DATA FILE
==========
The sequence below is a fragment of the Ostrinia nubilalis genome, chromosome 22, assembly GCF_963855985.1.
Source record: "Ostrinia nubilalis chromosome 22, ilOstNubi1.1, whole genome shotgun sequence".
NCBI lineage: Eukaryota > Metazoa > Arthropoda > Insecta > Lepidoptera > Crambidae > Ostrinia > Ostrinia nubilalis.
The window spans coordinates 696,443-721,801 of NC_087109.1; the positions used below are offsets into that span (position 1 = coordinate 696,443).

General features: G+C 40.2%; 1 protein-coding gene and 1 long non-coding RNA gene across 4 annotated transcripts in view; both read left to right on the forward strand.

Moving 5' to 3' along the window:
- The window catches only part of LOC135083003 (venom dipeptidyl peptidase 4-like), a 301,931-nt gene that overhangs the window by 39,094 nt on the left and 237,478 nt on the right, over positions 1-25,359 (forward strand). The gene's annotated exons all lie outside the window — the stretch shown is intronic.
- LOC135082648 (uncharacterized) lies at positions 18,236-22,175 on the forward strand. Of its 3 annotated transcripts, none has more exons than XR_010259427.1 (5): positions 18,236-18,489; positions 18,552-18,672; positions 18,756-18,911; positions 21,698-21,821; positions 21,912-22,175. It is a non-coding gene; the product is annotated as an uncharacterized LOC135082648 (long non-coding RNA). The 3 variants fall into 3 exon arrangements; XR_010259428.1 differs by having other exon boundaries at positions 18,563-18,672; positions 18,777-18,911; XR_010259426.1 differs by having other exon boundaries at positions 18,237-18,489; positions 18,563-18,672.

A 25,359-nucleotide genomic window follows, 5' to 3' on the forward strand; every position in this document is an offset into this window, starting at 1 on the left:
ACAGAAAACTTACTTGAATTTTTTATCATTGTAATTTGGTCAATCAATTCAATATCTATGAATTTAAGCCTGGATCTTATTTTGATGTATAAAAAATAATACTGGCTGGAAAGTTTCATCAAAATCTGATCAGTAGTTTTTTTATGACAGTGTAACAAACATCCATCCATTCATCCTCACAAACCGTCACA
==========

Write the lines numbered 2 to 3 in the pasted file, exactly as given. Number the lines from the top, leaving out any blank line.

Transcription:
Source record: "Ostrinia nubilalis chromosome 22, ilOstNubi1.1, whole genome shotgun sequence".
NCBI lineage: Eukaryota > Metazoa > Arthropoda > Insecta > Lepidoptera > Crambidae > Ostrinia > Ostrinia nubilalis.